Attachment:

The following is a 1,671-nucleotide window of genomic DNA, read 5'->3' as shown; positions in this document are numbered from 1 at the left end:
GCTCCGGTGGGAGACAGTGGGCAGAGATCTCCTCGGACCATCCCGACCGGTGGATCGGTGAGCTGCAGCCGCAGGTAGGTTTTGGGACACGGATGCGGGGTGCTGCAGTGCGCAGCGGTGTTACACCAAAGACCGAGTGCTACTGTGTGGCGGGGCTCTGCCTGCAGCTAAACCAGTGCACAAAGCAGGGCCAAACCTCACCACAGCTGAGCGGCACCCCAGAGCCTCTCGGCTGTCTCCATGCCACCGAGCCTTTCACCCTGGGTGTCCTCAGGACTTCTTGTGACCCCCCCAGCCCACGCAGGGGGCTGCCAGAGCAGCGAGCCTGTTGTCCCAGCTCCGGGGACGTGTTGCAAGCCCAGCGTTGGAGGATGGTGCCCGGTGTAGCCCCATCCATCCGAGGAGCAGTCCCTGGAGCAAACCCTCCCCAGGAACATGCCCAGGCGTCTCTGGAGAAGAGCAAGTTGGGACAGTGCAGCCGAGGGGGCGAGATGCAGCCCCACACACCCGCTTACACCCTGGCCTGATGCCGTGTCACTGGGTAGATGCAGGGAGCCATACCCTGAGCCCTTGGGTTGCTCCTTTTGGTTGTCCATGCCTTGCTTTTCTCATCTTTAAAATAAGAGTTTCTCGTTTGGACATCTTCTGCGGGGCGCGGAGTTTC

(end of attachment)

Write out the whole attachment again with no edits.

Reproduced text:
The following is a 1,671-nucleotide window of genomic DNA, read 5'->3' as shown; positions in this document are numbered from 1 at the left end:
GCTCCGGTGGGAGACAGTGGGCAGAGATCTCCTCGGACCATCCCGACCGGTGGATCGGTGAGCTGCAGCCGCAGGTAGGTTTTGGGACACGGATGCGGGGTGCTGCAGTGCGCAGCGGTGTTACACCAAAGACCGAGTGCTACTGTGTGGCGGGGCTCTGCCTGCAGCTAAACCAGTGCACAAAGCAGGGCCAAACCTCACCACAGCTGAGCGGCACCCCAGAGCCTCTCGGCTGTCTCCATGCCACCGAGCCTTTCACCCTGGGTGTCCTCAGGACTTCTTGTGACCCCCCCAGCCCACGCAGGGGGCTGCCAGAGCAGCGAGCCTGTTGTCCCAGCTCCGGGGACGTGTTGCAAGCCCAGCGTTGGAGGATGGTGCCCGGTGTAGCCCCATCCATCCGAGGAGCAGTCCCTGGAGCAAACCCTCCCCAGGAACATGCCCAGGCGTCTCTGGAGAAGAGCAAGTTGGGACAGTGCAGCCGAGGGGGCGAGATGCAGCCCCACACACCCGCTTACACCCTGGCCTGATGCCGTGTCACTGGGTAGATGCAGGGAGCCATACCCTGAGCCCTTGGGTTGCTCCTTTTGGTTGTCCATGCCTTGCTTTTCTCATCTTTAAAATAAGAGTTTCTCGTTTGGACATCTTCTGCGGGGCGCGGAGTTTC